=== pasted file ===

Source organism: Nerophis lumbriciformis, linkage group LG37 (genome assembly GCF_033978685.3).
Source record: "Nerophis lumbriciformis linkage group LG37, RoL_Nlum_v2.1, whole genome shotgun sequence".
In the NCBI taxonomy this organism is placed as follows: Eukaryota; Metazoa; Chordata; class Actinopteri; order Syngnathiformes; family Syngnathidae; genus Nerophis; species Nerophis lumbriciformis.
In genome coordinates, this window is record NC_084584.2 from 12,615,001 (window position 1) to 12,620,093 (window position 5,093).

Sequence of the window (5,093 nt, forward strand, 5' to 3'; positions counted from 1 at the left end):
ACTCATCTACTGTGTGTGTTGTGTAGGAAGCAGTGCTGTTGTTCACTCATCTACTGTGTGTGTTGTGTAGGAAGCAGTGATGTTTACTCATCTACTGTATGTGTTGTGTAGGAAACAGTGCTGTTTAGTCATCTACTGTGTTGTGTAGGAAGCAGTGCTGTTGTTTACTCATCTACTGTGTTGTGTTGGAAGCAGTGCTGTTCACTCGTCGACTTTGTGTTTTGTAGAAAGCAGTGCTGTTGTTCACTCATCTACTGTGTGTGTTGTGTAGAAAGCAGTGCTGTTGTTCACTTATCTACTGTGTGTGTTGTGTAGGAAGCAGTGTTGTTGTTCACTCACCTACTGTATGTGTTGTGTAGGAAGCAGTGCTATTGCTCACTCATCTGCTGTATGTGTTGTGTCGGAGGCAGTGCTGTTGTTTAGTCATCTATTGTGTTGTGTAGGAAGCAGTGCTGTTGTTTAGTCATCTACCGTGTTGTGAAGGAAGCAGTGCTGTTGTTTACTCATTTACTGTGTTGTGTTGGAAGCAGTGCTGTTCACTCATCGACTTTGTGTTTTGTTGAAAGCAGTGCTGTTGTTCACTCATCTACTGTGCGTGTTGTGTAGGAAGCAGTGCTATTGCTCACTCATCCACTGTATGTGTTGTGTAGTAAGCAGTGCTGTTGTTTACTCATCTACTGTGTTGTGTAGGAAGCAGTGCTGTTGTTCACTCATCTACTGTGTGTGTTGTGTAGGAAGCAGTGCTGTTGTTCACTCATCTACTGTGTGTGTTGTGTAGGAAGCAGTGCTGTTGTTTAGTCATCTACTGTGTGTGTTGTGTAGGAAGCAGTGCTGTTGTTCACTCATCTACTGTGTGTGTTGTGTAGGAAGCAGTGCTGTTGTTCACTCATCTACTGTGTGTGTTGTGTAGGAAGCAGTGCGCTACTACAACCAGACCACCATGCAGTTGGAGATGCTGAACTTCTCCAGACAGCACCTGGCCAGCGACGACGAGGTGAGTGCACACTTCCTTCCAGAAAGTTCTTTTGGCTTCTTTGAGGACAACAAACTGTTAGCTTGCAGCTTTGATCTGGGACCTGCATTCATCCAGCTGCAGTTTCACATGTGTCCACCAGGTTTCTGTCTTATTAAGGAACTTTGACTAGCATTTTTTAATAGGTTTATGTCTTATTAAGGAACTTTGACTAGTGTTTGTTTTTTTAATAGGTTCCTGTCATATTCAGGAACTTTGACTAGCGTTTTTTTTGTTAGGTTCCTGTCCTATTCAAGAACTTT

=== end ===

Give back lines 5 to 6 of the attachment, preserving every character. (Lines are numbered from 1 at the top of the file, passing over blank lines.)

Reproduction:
Sequence of the window (5,093 nt, forward strand, 5' to 3'; positions counted from 1 at the left end):
ACTCATCTACTGTGTGTGTTGTGTAGGAAGCAGTGCTGTTGTTCACTCATCTACTGTGTGTGTTGTGTAGGAAGCAGTGATGTTTACTCATCTACTGTATGTGTTGTGTAGGAAACAGTGCTGTTTAGTCATCTACTGTGTTGTGTAGGAAGCAGTGCTGTTGTTTACTCATCTACTGTGTTGTGTTGGAAGCAGTGCTGTTCACTCGTCGACTTTGTGTTTTGTAGAAAGCAGTGCTGTTGTTCACTCATCTACTGTGTGTGTTGTGTAGAAAGCAGTGCTGTTGTTCACTTATCTACTGTGTGTGTTGTGTAGGAAGCAGTGTTGTTGTTCACTCACCTACTGTATGTGTTGTGTAGGAAGCAGTGCTATTGCTCACTCATCTGCTGTATGTGTTGTGTCGGAGGCAGTGCTGTTGTTTAGTCATCTATTGTGTTGTGTAGGAAGCAGTGCTGTTGTTTAGTCATCTACCGTGTTGTGAAGGAAGCAGTGCTGTTGTTTACTCATTTACTGTGTTGTGTTGGAAGCAGTGCTGTTCACTCATCGACTTTGTGTTTTGTTGAAAGCAGTGCTGTTGTTCACTCATCTACTGTGCGTGTTGTGTAGGAAGCAGTGCTATTGCTCACTCATCCACTGTATGTGTTGTGTAGTAAGCAGTGCTGTTGTTTACTCATCTACTGTGTTGTGTAGGAAGCAGTGCTGTTGTTCACTCATCTACTGTGTGTGTTGTGTAGGAAGCAGTGCTGTTGTTCACTCATCTACTGTGTGTGTTGTGTAGGAAGCAGTGCTGTTGTTTAGTCATCTACTGTGTGTGTTGTGTAGGAAGCAGTGCTGTTGTTCACTCATCTACTGTGTGTGTTGTGTAGGAAGCAGTGCTGTTGTTCACTCATCTACTGTGTGTGTTGTGTAGGAAGCAGTGCGCTACTACAACCAGACCACCATGCAGTTGGAGATGCTGAACTTCTCCAGACAGCACCTGGCCAGCGACGACGAGGTGAGTGCACACTTCCTTCCAGAAAGTTCTTTTGGCTTCTTTGAGGACAACAAACTGTTAGCTTGCAGCTTTGATCTGGGACCTGCATTCATCCAGCTGCAGTTTCACATGTGTCCACCAGGTTTCTGTCTTATTAAGGAACTTTGACTAGCATTTTTTAATAGGTTTATGTCTTATTAAGGAACTTTGACTAGTGTTTGTTTTTTTAATAGGTTCCTGTCATATTCAGGAACTTTGACTAGCGTTTTTTTTGTTAGGTTCCTGTCCTATTCAAGAACTTT